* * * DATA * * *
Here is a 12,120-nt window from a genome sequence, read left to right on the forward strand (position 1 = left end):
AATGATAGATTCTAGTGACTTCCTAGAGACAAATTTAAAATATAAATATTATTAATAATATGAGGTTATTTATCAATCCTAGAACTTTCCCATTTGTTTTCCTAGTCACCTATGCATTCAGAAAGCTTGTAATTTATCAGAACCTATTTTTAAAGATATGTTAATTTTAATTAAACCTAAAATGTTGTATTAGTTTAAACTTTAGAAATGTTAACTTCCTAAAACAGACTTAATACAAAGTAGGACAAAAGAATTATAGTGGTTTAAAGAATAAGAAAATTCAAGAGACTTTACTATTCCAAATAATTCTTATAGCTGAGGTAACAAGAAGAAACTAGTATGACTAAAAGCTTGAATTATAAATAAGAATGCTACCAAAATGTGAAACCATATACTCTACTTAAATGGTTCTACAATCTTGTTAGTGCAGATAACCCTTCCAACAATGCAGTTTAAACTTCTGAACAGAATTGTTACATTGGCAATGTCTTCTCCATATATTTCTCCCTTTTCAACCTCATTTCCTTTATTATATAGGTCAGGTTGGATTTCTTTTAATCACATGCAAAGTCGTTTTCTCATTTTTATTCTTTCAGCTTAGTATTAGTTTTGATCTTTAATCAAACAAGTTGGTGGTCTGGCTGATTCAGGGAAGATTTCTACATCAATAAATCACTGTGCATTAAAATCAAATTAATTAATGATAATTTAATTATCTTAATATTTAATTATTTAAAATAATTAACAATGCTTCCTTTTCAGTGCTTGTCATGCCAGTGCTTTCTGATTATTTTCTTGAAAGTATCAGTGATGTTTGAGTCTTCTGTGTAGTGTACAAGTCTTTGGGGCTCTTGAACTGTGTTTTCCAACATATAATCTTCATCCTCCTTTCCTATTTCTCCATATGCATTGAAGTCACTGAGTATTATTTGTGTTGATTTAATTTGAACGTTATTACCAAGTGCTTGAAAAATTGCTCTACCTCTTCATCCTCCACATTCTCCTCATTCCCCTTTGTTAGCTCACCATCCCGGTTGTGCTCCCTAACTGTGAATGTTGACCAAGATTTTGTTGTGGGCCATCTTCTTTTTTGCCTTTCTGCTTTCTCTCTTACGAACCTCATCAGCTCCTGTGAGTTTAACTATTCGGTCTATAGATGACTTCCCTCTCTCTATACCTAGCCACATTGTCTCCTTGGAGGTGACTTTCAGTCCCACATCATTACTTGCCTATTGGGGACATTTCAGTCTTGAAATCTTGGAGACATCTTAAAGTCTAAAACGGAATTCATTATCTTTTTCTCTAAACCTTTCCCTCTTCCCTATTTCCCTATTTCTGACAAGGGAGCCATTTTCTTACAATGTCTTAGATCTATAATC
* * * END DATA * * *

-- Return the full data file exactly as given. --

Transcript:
Here is a 12,120-nt window from a genome sequence, read left to right on the forward strand (position 1 = left end):
AATGATAGATTCTAGTGACTTCCTAGAGACAAATTTAAAATATAAATATTATTAATAATATGAGGTTATTTATCAATCCTAGAACTTTCCCATTTGTTTTCCTAGTCACCTATGCATTCAGAAAGCTTGTAATTTATCAGAACCTATTTTTAAAGATATGTTAATTTTAATTAAACCTAAAATGTTGTATTAGTTTAAACTTTAGAAATGTTAACTTCCTAAAACAGACTTAATACAAAGTAGGACAAAAGAATTATAGTGGTTTAAAGAATAAGAAAATTCAAGAGACTTTACTATTCCAAATAATTCTTATAGCTGAGGTAACAAGAAGAAACTAGTATGACTAAAAGCTTGAATTATAAATAAGAATGCTACCAAAATGTGAAACCATATACTCTACTTAAATGGTTCTACAATCTTGTTAGTGCAGATAACCCTTCCAACAATGCAGTTTAAACTTCTGAACAGAATTGTTACATTGGCAATGTCTTCTCCATATATTTCTCCCTTTTCAACCTCATTTCCTTTATTATATAGGTCAGGTTGGATTTCTTTTAATCACATGCAAAGTCGTTTTCTCATTTTTATTCTTTCAGCTTAGTATTAGTTTTGATCTTTAATCAAACAAGTTGGTGGTCTGGCTGATTCAGGGAAGATTTCTACATCAATAAATCACTGTGCATTAAAATCAAATTAATTAATGATAATTTAATTATCTTAATATTTAATTATTTAAAATAATTAACAATGCTTCCTTTTCAGTGCTTGTCATGCCAGTGCTTTCTGATTATTTTCTTGAAAGTATCAGTGATGTTTGAGTCTTCTGTGTAGTGTACAAGTCTTTGGGGCTCTTGAACTGTGTTTTCCAACATATAATCTTCATCCTCCTTTCCTATTTCTCCATATGCATTGAAGTCACTGAGTATTATTTGTGTTGATTTAATTTGAACGTTATTACCAAGTGCTTGAAAAATTGCTCTACCTCTTCATCCTCCACATTCTCCTCATTCCCCTTTGTTAGCTCACCATCCCGGTTGTGCTCCCTAACTGTGAATGTTGACCAAGATTTTGTTGTGGGCCATCTTCTTTTTTGCCTTTCTGCTTTCTCTCTTACGAACCTCATCAGCTCCTGTGAGTTTAACTATTCGGTCTATAGATGACTTCCCTCTCTCTATACCTAGCCACATTGTCTCCTTGGAGGTGACTTTCAGTCCCACATCATTACTTGCCTATTGGGGACATTTCAGTCTTGAAATCTTGGAGACATCTTAAAGTCTAAAACGGAATTCATTATCTTTTTCTCTAAACCTTTCCCTCTTCCCTATTTCCCTATTTCTGACAAGGGAGCCATTTTCTTACAATGTCTTAGATCTATAATC